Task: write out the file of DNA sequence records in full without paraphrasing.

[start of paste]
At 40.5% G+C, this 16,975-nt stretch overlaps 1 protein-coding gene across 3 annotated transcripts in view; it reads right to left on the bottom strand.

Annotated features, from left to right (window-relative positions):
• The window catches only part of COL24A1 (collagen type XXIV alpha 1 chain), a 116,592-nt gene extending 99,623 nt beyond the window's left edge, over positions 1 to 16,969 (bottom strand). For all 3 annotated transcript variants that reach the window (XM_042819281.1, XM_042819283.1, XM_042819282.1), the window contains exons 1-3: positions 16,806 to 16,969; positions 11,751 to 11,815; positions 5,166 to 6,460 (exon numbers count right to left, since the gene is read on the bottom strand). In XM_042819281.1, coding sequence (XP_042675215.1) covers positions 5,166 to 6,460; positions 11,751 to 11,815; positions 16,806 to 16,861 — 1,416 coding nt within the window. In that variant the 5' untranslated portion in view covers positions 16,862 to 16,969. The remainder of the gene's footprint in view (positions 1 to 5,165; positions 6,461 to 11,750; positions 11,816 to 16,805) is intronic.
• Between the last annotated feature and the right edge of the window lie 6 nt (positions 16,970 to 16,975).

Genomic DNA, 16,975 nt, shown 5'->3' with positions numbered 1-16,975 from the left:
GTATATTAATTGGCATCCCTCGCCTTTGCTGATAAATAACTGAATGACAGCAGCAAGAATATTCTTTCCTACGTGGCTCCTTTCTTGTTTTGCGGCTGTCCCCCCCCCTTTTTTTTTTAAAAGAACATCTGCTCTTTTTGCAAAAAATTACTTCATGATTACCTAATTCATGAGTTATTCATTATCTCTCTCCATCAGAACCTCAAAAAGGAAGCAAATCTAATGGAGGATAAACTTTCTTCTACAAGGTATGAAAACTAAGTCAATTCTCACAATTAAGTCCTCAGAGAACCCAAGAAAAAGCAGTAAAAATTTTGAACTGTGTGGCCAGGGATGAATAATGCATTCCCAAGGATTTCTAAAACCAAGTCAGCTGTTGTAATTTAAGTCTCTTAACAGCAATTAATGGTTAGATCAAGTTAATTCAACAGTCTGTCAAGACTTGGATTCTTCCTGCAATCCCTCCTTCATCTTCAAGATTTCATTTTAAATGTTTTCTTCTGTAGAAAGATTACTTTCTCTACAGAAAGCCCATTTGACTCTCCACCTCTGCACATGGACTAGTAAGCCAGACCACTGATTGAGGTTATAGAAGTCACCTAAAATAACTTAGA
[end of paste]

At 40.5% G+C, this 16,975-nt stretch overlaps 1 protein-coding gene across 3 annotated transcripts in view; it reads right to left on the bottom strand.

Annotated features, from left to right (window-relative positions):
• The window catches only part of COL24A1 (collagen type XXIV alpha 1 chain), a 116,592-nt gene extending 99,623 nt beyond the window's left edge, over positions 1 to 16,969 (bottom strand). For all 3 annotated transcript variants that reach the window (XM_042819281.1, XM_042819283.1, XM_042819282.1), the window contains exons 1-3: positions 16,806 to 16,969; positions 11,751 to 11,815; positions 5,166 to 6,460 (exon numbers count right to left, since the gene is read on the bottom strand). In XM_042819281.1, coding sequence (XP_042675215.1) covers positions 5,166 to 6,460; positions 11,751 to 11,815; positions 16,806 to 16,861 — 1,416 coding nt within the window. In that variant the 5' untranslated portion in view covers positions 16,862 to 16,969. The remainder of the gene's footprint in view (positions 1 to 5,165; positions 6,461 to 11,750; positions 11,816 to 16,805) is intronic.
• Between the last annotated feature and the right edge of the window lie 6 nt (positions 16,970 to 16,975).

Genomic DNA, 16,975 nt, shown 5'->3' with positions numbered 1-16,975 from the left:
GTATATTAATTGGCATCCCTCGCCTTTGCTGATAAATAACTGAATGACAGCAGCAAGAATATTCTTTCCTACGTGGCTCCTTTCTTGTTTTGCGGCTGTCCCCCCCCCTTTTTTTTTTAAAAGAACATCTGCTCTTTTTGCAAAAAATTACTTCATGATTACCTAATTCATGAGTTATTCATTATCTCTCTCCATCAGAACCTCAAAAAGGAAGCAAATCTAATGGAGGATAAACTTTCTTCTACAAGGTATGAAAACTAAGTCAATTCTCACAATTAAGTCCTCAGAGAACCCAAGAAAAAGCAGTAAAAATTTTGAACTGTGTGGCCAGGGATGAATAATGCATTCCCAAGGATTTCTAAAACCAAGTCAGCTGTTGTAATTTAAGTCTCTTAACAGCAATTAATGGTTAGATCAAGTTAATTCAACAGTCTGTCAAGACTTGGATTCTTCCTGCAATCCCTCCTTCATCTTCAAGATTTCATTTTAAATGTTTTCTTCTGTAGAAAGATTACTTTCTCTACAGAAAGCCCATTTGACTCTCCACCTCTGCACATGGACTAGTAAGCCAGACCACTGATTGAGGTTATAGAAGTCACCTAAAATAACTTAGA